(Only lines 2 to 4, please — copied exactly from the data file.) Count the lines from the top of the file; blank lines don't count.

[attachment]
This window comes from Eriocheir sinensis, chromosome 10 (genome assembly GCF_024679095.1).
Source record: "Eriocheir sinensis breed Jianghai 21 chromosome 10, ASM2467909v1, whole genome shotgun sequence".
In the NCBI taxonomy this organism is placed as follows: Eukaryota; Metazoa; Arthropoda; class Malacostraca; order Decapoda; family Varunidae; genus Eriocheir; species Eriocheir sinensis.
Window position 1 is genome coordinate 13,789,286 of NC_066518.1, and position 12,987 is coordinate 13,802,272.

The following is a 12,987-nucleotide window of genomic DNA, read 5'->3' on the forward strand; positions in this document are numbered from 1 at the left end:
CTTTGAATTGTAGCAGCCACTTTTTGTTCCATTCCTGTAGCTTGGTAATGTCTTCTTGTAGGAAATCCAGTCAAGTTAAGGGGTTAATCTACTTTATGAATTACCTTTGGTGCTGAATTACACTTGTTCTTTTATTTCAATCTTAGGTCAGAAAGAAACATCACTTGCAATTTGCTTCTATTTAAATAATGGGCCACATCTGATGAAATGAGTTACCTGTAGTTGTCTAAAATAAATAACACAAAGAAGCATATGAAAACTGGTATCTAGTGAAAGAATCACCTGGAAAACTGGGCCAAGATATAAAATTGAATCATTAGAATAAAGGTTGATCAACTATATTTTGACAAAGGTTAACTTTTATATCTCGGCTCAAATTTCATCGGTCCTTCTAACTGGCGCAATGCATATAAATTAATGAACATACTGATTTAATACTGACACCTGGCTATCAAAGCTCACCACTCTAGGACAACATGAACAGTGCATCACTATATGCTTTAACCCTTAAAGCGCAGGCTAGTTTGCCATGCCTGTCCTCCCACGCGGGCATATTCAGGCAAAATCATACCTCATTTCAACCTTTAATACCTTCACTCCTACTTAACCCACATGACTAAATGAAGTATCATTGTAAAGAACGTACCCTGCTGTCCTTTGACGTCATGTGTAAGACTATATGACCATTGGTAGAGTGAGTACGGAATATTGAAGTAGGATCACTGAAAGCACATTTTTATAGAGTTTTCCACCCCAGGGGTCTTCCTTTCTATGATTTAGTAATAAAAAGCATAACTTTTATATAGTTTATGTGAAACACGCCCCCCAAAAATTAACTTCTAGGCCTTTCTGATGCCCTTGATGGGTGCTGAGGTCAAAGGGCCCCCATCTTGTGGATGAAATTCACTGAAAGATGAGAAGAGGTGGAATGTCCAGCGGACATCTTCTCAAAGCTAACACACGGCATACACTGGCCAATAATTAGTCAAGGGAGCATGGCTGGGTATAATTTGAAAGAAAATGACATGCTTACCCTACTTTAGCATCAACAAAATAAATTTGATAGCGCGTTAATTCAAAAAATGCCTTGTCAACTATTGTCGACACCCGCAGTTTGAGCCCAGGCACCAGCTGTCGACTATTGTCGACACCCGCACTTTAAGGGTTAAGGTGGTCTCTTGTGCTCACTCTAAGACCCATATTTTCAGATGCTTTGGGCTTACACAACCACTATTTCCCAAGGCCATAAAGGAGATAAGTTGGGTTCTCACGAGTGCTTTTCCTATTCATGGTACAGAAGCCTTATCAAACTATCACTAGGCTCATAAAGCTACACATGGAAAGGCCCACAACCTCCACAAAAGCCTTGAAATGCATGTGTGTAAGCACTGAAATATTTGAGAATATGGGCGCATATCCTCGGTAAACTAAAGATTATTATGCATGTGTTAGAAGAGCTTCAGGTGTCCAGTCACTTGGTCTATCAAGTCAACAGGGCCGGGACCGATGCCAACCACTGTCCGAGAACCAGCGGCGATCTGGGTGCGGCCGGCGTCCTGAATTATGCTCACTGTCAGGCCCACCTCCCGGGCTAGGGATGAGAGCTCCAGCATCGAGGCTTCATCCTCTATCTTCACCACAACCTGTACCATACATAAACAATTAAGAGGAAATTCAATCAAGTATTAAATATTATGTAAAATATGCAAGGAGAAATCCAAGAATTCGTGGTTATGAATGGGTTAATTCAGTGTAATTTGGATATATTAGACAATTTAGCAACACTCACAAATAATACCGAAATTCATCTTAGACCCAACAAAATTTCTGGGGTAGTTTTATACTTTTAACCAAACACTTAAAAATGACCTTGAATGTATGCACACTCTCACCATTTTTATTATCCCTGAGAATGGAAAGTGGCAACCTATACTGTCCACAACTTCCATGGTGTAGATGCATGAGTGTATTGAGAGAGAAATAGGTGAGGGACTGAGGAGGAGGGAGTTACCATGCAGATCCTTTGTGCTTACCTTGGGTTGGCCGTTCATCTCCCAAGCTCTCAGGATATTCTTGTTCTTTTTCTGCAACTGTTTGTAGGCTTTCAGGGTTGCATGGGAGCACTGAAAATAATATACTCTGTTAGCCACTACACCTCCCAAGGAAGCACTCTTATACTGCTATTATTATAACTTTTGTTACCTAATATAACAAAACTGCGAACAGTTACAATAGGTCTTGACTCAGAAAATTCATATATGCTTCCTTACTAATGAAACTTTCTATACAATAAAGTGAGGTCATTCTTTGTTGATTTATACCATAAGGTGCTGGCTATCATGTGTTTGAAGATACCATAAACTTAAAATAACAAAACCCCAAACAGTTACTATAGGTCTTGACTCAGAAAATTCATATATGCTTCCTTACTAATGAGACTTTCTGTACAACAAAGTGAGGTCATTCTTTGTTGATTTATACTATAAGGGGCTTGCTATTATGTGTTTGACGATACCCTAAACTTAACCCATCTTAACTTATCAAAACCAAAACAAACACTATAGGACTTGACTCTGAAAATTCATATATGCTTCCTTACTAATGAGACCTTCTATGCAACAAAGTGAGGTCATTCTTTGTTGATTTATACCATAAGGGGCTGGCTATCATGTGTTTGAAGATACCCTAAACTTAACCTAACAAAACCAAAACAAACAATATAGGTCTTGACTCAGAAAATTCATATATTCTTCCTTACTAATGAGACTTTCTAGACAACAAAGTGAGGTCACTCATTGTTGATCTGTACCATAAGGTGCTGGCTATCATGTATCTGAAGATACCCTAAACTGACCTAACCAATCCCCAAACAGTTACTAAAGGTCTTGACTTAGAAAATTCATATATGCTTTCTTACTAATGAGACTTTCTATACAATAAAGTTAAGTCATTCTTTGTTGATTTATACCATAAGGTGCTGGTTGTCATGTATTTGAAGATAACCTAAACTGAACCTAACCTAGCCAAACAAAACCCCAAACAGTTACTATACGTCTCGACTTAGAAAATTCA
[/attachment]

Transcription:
Source record: "Eriocheir sinensis breed Jianghai 21 chromosome 10, ASM2467909v1, whole genome shotgun sequence".
In the NCBI taxonomy this organism is placed as follows: Eukaryota; Metazoa; Arthropoda; class Malacostraca; order Decapoda; family Varunidae; genus Eriocheir; species Eriocheir sinensis.
Window position 1 is genome coordinate 13,789,286 of NC_066518.1, and position 12,987 is coordinate 13,802,272.